Fairlee Workshop Delivers Outdoor Skills
Fairlee — Hulbert Outdoor Center program leader Nick Wood was explaining some of the camping skills he’ll show to Upper Valley Adventure Days participants when colleague Jake Yanni politely interrupted.
Having witnessed — and been wowed by — Wood’s expertise, Yanni felt his workmate was being a little too modest.
“This guy can get a fire going with a single damp log,” said Yanni. “You want to talk about camping skills, that’s pretty impressive.”
Wood’s introduction to camping workshop is just one of five outdoors skills courses available today as HOC hosts the second installments of the three-day-long Upper Valley Adventure Days.
Held on the pristine campus of the Aloha Foundation, a nonprofit network of various overnight and day camps at the northern end of Lake Morey, participants can spend 3-6 hours monkeying around on HOC’s newly constructed high ropes course and climbing wall, take a tour through the woods to learn about Fairlee’s old roads and natural history or shoot arrows on the archery course by the lake.
Workshop fees range from $10-$25 apiece (see chart, page B5), with discounts for kids 16 years old and under and for families.
Normally reserved for the Aloha Foundation’s registered overnight and day campers, UVAD is intended to make the network’s wide range of recreational facilities available to the broader community. HOC director Jason Knowles feels there’s a need for such outreach.
“We live in such a beautiful natural setting (in the Upper Valley), one might think that almost everyone who lives here does a lot of outdoor activities,” said the British-born Knowles. “But we’ve found that some people need encouragement to get out and utilize the outdoors. We have such a terrific staff with great skills here (and) we wanted to share that wealth of knowledge with the public and open our doors.”
Knowles, who became the HOC director last year, said the Adventure Days are part of a goal to introduce more programs that appeal to multiple generations within families. He hopes more grandparent-parent-grandchild combinations will come out today, as one did during the first installment on April 6.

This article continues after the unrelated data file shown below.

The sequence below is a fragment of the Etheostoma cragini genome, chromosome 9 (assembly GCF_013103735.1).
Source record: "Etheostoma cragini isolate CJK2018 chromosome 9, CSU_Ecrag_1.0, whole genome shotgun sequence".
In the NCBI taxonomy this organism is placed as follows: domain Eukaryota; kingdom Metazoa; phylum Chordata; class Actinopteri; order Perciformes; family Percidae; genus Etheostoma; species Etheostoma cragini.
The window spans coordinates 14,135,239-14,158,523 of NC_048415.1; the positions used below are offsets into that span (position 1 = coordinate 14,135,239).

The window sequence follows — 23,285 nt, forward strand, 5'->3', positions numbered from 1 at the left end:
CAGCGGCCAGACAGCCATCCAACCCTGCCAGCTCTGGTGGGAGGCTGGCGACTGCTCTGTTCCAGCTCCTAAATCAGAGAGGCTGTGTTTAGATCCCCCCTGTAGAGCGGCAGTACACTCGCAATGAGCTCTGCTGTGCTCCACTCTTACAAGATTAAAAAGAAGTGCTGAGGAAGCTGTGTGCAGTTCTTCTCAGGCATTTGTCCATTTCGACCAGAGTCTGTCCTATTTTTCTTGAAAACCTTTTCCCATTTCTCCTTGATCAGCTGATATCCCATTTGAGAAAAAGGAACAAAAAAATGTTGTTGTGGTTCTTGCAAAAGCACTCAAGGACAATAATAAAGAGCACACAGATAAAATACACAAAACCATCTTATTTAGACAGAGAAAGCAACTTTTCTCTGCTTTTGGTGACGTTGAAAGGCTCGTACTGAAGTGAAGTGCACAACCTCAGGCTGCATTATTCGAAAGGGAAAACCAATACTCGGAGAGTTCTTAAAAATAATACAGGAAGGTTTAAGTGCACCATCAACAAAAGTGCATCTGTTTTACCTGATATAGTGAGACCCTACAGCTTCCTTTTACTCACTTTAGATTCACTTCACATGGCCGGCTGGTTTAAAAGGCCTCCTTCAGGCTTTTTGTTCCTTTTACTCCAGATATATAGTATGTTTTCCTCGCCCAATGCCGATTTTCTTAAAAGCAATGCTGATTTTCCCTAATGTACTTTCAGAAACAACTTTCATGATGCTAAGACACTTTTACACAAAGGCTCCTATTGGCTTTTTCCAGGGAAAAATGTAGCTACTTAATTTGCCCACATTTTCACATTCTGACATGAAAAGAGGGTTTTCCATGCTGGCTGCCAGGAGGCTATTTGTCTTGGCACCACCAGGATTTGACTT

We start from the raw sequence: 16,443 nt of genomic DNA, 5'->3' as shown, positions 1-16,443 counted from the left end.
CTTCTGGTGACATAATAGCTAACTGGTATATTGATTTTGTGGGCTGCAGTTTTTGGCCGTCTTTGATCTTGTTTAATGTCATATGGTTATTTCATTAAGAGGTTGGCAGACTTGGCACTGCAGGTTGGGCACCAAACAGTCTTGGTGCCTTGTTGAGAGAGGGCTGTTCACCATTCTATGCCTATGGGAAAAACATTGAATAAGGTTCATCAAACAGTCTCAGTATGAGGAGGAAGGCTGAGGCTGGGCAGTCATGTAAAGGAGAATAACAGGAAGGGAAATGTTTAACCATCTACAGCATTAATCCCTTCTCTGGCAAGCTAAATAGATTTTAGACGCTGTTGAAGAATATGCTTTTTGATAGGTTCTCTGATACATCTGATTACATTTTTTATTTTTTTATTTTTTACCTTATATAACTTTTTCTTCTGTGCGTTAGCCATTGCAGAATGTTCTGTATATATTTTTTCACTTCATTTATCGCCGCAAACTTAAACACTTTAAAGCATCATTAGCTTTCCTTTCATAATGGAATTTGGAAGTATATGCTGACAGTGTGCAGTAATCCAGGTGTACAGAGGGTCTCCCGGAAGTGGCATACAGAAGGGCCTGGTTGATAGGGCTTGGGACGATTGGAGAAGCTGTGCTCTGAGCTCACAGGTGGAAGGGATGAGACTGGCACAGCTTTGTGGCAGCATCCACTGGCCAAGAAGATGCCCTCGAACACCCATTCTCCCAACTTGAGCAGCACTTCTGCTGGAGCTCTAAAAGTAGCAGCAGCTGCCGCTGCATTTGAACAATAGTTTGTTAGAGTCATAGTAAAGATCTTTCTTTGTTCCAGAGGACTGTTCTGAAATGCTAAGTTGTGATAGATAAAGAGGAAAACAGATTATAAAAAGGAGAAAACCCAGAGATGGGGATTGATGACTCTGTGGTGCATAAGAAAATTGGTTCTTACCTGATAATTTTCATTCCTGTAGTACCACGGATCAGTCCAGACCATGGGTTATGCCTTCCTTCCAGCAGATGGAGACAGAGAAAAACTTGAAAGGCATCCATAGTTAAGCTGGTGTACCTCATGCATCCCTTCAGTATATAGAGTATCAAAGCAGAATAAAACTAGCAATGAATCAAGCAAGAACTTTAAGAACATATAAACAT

“We had a family come to do the high ropes, and the grandfather said at the beginning that there was no way he was going to the top,” recalled Knowles, who plans to design a program specifically meant for grandparent-grandchild outings beginning next year. “By the end, he conquered his fear and was up at the top with his son and his grandson. I thought there was a lot of power in that.”
Individuals or groups of friends are also welcome. HOC director of communications Laura Gillespie was thrilled that her 18-year old son, Ethan Demarest, was planning to attend with a friend.
“As a parent of an 18-year old, it’s hard to suggest something that he actually thinks sounds cool,” said Gillespie, of Hanover. “But he’s going to come out, I think, because it’s something unique and different.”
Yanni, who led the high ropes course during a blustery day on April 6, said the program agenda varies depending on the age, experience and desires within each group. Obstacles on the course range from 10-40 feet high, with a lengthy zip line available for those willing.
“Some of the (exercises) are focused toward balance and some of it is geared more toward upper body strength,” Yanni said. “With the zip line, usually people are really excited about it or really scared of it. (The latter) think it’s really dangerous, but it can actually support over 1,100 pounds.”
Orienteering, led by Rachel Estey, explores map and compass navigation and segues into Wood’s camping-skills workshop. The Baltimore native will explain the difference between fire building for heat versus cooking, demonstrate methods for creating makeshift shelters and go over “leave no trace” principles and other guidelines issued by the American Camping Association.
Yanni’s local hike and natural history tour will bring participants onto a trail network through former agricultural sites now home to a diverse, mixed hardwood forest.
“We’ll do some tree identification by looking at bark, check out some moss and lichens,” Yanni said. “We’ll also look at what’s left of ancient Fairlee, some of the foundations that are well over 100 years old and roads that used to be major (passageways), but now are all grown in with ferns.”
During the afternoon session, those enrolled in the climbing tower course will belay on a sturdy, 40-foot wooden tower the HOC finished constructing just last year. An archery and aquatics course will offer shooting at a spacious bow-and-arrow target center before an educational portion about Morey’s lakefront and wetlands ecology.
After cold temperatures and wind made for extra challenges earlier this month, the HOC staff is hoping for more favorable conditions for Adventure Days today.
“We had about 20 hardy souls for what was a pretty dreary day (April 6),” said Knowles. “The forecast looks much better (for today), so we hopefully we can get at least 30 or 40 people to come out.”
HOC’s third and final Upper Valley Adventure Days is scheduled for May 11.
Jared Pendak can be reached at firstname.lastname@example.org or 603-727-3306.